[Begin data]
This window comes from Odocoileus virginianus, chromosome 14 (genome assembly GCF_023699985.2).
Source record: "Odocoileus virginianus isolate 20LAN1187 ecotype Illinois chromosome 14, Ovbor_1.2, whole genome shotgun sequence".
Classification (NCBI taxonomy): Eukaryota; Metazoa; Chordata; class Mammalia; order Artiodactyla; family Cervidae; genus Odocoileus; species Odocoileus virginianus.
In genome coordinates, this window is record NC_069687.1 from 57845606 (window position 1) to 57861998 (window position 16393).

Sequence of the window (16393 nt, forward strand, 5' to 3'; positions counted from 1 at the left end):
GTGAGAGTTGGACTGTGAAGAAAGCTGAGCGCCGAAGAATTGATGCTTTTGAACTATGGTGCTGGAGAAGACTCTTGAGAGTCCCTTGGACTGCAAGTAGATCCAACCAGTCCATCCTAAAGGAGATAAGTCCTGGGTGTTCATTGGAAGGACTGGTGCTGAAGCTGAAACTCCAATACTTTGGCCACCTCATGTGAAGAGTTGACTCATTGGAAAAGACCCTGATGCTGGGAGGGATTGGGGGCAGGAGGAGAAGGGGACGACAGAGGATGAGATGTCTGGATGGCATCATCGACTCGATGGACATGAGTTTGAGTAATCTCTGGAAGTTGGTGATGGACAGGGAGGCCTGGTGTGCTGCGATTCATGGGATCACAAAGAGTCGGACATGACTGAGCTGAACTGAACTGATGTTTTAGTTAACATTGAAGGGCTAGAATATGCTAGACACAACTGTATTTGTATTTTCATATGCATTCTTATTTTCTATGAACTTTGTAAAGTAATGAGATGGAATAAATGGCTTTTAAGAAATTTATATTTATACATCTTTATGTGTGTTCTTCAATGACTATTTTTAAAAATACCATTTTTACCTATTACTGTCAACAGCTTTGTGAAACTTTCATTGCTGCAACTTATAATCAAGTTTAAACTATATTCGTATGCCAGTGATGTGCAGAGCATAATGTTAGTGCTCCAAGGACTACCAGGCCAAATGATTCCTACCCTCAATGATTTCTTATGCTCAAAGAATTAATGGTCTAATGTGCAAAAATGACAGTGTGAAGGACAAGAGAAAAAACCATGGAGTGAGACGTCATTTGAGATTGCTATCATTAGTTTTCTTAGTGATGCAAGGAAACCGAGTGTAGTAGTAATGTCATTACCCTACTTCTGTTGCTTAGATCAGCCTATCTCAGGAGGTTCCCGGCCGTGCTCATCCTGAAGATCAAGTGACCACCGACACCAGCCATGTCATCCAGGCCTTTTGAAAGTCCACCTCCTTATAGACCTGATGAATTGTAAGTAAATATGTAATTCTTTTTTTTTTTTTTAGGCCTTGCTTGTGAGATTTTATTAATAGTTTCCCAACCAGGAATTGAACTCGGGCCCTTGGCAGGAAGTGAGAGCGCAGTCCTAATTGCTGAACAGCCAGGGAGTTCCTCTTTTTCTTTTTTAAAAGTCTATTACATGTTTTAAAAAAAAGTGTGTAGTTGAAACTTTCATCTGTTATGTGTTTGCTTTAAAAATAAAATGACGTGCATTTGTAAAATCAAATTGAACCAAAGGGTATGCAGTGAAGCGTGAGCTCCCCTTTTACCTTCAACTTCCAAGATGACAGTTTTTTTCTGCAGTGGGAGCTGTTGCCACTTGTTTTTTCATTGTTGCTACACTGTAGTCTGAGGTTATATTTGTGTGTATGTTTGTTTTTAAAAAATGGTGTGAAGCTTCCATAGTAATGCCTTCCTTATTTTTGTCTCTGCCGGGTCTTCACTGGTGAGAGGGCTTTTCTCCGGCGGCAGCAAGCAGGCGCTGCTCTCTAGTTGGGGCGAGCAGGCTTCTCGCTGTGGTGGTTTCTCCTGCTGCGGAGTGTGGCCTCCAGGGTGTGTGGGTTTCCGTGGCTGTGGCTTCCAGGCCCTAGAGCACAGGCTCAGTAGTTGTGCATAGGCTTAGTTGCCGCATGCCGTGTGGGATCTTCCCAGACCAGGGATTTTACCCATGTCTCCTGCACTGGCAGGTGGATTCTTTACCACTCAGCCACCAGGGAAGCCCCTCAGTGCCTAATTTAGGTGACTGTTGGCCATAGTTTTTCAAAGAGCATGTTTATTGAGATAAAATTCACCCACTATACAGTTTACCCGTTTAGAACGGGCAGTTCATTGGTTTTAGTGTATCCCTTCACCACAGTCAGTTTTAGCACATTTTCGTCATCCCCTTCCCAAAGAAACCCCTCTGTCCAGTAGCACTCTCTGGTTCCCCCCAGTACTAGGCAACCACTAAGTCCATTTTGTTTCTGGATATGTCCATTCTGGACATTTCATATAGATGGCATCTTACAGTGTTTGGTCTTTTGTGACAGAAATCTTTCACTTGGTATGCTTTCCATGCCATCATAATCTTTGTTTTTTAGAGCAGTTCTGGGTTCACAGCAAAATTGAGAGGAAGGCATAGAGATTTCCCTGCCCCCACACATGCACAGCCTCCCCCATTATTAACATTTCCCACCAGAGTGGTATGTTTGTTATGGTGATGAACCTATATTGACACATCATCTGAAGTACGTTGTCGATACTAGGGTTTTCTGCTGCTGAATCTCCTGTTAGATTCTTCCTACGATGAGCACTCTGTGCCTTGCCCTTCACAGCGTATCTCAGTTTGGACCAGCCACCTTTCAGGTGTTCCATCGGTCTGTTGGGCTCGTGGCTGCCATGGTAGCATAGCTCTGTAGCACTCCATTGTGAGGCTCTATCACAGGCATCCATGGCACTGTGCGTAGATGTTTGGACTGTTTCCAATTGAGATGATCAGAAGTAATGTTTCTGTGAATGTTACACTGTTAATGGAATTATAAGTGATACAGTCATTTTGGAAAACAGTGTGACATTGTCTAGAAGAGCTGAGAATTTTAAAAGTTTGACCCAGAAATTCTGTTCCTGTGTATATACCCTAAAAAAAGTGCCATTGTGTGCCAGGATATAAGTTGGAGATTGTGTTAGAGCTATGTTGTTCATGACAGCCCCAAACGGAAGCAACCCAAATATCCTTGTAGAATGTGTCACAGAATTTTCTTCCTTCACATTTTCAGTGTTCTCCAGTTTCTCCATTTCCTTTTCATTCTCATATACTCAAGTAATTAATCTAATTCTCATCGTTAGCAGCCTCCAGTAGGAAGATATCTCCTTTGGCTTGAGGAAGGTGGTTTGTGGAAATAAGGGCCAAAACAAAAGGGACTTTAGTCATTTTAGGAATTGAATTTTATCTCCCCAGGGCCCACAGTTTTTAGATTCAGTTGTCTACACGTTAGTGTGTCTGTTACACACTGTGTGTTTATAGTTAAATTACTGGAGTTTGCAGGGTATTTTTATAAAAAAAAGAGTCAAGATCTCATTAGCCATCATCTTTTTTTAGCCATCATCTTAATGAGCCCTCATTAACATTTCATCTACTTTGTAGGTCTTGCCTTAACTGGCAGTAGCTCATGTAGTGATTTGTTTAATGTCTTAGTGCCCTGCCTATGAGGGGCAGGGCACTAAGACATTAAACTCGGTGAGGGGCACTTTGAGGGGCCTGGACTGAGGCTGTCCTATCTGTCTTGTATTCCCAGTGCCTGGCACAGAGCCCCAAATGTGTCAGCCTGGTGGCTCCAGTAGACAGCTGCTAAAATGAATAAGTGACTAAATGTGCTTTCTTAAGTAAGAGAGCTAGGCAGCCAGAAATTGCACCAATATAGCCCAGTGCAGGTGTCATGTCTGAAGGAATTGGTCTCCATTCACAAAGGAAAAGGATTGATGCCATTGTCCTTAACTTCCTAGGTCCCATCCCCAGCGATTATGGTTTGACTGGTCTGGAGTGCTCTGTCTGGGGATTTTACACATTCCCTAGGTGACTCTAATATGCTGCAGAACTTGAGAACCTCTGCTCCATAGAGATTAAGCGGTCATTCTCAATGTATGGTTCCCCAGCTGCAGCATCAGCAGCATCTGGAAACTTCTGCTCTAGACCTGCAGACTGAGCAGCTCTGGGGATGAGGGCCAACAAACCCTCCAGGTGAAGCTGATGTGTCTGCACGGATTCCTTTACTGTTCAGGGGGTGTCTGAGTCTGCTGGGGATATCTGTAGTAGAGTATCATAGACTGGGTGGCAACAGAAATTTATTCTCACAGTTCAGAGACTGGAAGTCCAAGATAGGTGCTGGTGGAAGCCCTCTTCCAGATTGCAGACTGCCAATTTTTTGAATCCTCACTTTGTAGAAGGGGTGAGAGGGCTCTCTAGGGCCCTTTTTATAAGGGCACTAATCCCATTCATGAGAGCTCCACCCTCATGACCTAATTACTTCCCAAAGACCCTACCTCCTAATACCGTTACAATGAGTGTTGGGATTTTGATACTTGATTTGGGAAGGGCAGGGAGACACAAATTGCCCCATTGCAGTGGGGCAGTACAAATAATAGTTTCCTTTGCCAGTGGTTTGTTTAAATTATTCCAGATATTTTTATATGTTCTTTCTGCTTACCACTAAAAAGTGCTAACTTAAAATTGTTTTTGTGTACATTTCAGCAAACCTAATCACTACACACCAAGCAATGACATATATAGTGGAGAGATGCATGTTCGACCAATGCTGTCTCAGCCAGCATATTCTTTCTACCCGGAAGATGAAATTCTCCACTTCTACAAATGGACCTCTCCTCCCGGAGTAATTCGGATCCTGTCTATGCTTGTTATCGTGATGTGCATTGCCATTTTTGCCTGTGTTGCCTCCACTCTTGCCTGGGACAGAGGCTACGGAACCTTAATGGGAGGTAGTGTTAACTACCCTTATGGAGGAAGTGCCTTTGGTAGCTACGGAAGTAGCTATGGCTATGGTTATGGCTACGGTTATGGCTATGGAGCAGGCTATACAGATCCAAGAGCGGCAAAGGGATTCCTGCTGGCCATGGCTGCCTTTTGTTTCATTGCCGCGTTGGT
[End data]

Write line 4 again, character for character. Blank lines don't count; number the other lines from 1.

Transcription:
In genome coordinates, this window is record NC_069687.1 from 57845606 (window position 1) to 57861998 (window position 16393).